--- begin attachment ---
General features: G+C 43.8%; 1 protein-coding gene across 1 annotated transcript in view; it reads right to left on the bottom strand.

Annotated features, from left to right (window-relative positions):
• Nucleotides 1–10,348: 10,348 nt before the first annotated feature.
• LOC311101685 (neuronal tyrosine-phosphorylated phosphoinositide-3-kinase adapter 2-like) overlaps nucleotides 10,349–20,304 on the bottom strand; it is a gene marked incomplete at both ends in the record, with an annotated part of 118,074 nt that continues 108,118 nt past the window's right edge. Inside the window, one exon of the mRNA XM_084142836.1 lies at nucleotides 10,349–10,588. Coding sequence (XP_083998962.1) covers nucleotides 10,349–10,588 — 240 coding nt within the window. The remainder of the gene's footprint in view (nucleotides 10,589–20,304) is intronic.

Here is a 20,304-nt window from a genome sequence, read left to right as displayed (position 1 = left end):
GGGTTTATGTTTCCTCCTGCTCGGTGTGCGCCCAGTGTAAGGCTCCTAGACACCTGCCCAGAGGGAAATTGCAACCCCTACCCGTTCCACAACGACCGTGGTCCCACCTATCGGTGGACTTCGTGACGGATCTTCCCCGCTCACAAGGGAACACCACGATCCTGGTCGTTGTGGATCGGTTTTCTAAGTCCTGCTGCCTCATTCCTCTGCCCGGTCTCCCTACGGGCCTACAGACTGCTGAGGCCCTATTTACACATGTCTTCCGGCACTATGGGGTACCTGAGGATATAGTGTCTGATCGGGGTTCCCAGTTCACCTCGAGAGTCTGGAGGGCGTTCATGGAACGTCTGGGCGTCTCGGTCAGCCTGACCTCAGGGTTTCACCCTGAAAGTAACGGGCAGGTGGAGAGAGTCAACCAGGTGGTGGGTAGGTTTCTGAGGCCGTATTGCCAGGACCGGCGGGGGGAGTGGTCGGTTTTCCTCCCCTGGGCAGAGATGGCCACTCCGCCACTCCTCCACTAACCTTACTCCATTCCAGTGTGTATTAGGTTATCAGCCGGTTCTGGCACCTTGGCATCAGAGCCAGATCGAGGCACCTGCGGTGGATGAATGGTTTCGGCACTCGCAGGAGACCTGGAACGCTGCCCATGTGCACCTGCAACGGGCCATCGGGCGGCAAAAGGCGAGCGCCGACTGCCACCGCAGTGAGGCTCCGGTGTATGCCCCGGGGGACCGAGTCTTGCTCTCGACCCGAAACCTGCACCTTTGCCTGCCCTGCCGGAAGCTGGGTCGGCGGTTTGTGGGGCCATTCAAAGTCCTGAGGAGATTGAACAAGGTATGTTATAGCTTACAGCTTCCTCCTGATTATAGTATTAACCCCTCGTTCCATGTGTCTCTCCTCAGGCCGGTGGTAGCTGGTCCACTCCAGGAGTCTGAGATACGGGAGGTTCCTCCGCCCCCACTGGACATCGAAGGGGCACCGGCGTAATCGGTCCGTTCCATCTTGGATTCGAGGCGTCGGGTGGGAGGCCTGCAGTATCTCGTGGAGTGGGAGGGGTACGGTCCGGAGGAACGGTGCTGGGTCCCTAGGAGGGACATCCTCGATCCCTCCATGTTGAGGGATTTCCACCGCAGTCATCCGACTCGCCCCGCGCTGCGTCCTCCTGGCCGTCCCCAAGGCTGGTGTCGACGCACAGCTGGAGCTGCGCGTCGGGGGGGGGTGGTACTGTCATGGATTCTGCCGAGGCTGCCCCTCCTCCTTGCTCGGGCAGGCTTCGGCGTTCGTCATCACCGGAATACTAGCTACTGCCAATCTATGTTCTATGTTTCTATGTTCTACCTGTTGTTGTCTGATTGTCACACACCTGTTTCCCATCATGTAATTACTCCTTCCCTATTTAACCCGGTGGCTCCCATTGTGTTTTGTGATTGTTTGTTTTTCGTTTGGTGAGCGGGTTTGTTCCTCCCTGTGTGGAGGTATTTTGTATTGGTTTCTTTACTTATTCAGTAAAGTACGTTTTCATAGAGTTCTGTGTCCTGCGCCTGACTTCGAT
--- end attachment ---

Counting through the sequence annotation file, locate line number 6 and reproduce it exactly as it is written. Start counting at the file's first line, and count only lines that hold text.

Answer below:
GGGTTTATGTTTCCTCCTGCTCGGTGTGCGCCCAGTGTAAGGCTCCTAGACACCTGCCCAGAGGGAAATTGCAACCCCTACCCGTTCCACAACGACCGTGGTCCCACCTATCGGTGGACTTCGTGACGGATCTTCCCCGCTCACAAGGGAACACCACGATCCTGGTCGTTGTGGATCGGTTTTCTAAGTCCTGCTGCCTCATTCCTCTGCCCGGTCTCCCTACGGGCCTACAGACTGCTGAGGCCCTATTTACACATGTCTTCCGGCACTATGGGGTACCTGAGGATATAGTGTCTGATCGGGGTTCCCAGTTCACCTCGAGAGTCTGGAGGGCGTTCATGGAACGTCTGGGCGTCTCGGTCAGCCTGACCTCAGGGTTTCACCCTGAAAGTAACGGGCAGGTGGAGAGAGTCAACCAGGTGGTGGGTAGGTTTCTGAGGCCGTATTGCCAGGACCGGCGGGGGGAGTGGTCGGTTTTCCTCCCCTGGGCAGAGATGGCCACTCCGCCACTCCTCCACTAACCTTACTCCATTCCAGTGTGTATTAGGTTATCAGCCGGTTCTGGCACCTTGGCATCAGAGCCAGATCGAGGCACCTGCGGTGGATGAATGGTTTCGGCACTCGCAGGAGACCTGGAACGCTGCCCATGTGCACCTGCAACGGGCCATCGGGCGGCAAAAGGCGAGCGCCGACTGCCACCGCAGTGAGGCTCCGGTGTATGCCCCGGGGGACCGAGTCTTGCTCTCGACCCGAAACCTGCACCTTTGCCTGCCCTGCCGGAAGCTGGGTCGGCGGTTTGTGGGGCCATTCAAAGTCCTGAGGAGATTGAACAAGGTATGTTATAGCTTACAGCTTCCTCCTGATTATAGTATTAACCCCTCGTTCCATGTGTCTCTCCTCAGGCCGGTGGTAGCTGGTCCACTCCAGGAGTCTGAGATACGGGAGGTTCCTCCGCCCCCACTGGACATCGAAGGGGCACCGGCGTAATCGGTCCGTTCCATCTTGGATTCGAGGCGTCGGGTGGGAGGCCTGCAGTATCTCGTGGAGTGGGAGGGGTACGGTCCGGAGGAACGGTGCTGGGTCCCTAGGAGGGACATCCTCGATCCCTCCATGTTGAGGGATTTCCACCGCAGTCATCCGACTCGCCCCGCGCTGCGTCCTCCTGGCCGTCCCCAAGGCTGGTGTCGACGCACAGCTGGAGCTGCGCGTCGGGGGGGGGTGGTACTGTCATGGATTCTGCCGAGGCTGCCCCTCCTCCTTGCTCGGGCAGGCTTCGGCGTTCGTCATCACCGGAATACTAGCTACTGCCAATCTATGTTCTATGTTTCTATGTTCTACCTGTTGTTGTCTGATTGTCACACACCTGTTTCCCATCATGTAATTACTCCTTCCCTATTTAACCCGGTGGCTCCCATTGTGTTTTGTGATTGTTTGTTTTTCGTTTGGTGAGCGGGTTTGTTCCTCCCTGTGTGGAGGTATTTTGTATTGGTTTCTTTACTTATTCAGTAAAGTACGTTTTCATAGAGTTCTGTGTCCTGCGCCTGACTTCGAT